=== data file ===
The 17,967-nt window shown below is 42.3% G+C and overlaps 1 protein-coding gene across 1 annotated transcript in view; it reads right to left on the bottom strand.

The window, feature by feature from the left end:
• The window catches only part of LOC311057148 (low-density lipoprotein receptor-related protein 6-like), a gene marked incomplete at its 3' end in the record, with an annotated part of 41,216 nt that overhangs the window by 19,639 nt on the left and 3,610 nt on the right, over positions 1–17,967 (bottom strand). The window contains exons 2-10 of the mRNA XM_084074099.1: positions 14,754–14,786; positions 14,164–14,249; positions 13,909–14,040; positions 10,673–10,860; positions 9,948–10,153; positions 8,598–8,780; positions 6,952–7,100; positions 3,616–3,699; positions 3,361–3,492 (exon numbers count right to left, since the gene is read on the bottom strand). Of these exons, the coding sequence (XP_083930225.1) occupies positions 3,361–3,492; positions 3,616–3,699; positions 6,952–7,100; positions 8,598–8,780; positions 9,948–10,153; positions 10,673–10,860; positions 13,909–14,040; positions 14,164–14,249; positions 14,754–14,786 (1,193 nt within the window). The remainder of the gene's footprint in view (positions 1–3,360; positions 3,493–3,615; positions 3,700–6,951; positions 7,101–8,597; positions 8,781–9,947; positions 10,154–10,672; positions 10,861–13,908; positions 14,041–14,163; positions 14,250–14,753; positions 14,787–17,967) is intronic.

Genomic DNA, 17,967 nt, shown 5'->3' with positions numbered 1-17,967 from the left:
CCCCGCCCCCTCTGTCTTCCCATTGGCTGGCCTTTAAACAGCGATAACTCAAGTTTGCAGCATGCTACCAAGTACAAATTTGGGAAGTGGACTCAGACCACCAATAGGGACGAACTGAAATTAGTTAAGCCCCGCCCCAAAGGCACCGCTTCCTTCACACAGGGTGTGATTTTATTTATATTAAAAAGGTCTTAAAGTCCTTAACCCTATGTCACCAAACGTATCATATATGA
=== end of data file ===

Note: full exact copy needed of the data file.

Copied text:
The 17,967-nt window shown below is 42.3% G+C and overlaps 1 protein-coding gene across 1 annotated transcript in view; it reads right to left on the bottom strand.

The window, feature by feature from the left end:
• The window catches only part of LOC311057148 (low-density lipoprotein receptor-related protein 6-like), a gene marked incomplete at its 3' end in the record, with an annotated part of 41,216 nt that overhangs the window by 19,639 nt on the left and 3,610 nt on the right, over positions 1–17,967 (bottom strand). The window contains exons 2-10 of the mRNA XM_084074099.1: positions 14,754–14,786; positions 14,164–14,249; positions 13,909–14,040; positions 10,673–10,860; positions 9,948–10,153; positions 8,598–8,780; positions 6,952–7,100; positions 3,616–3,699; positions 3,361–3,492 (exon numbers count right to left, since the gene is read on the bottom strand). Of these exons, the coding sequence (XP_083930225.1) occupies positions 3,361–3,492; positions 3,616–3,699; positions 6,952–7,100; positions 8,598–8,780; positions 9,948–10,153; positions 10,673–10,860; positions 13,909–14,040; positions 14,164–14,249; positions 14,754–14,786 (1,193 nt within the window). The remainder of the gene's footprint in view (positions 1–3,360; positions 3,493–3,615; positions 3,700–6,951; positions 7,101–8,597; positions 8,781–9,947; positions 10,154–10,672; positions 10,861–13,908; positions 14,041–14,163; positions 14,250–14,753; positions 14,787–17,967) is intronic.

Genomic DNA, 17,967 nt, shown 5'->3' with positions numbered 1-17,967 from the left:
CCCCGCCCCCTCTGTCTTCCCATTGGCTGGCCTTTAAACAGCGATAACTCAAGTTTGCAGCATGCTACCAAGTACAAATTTGGGAAGTGGACTCAGACCACCAATAGGGACGAACTGAAATTAGTTAAGCCCCGCCCCAAAGGCACCGCTTCCTTCACACAGGGTGTGATTTTATTTATATTAAAAAGGTCTTAAAGTCCTTAACCCTATGTCACCAAACGTATCATATATGA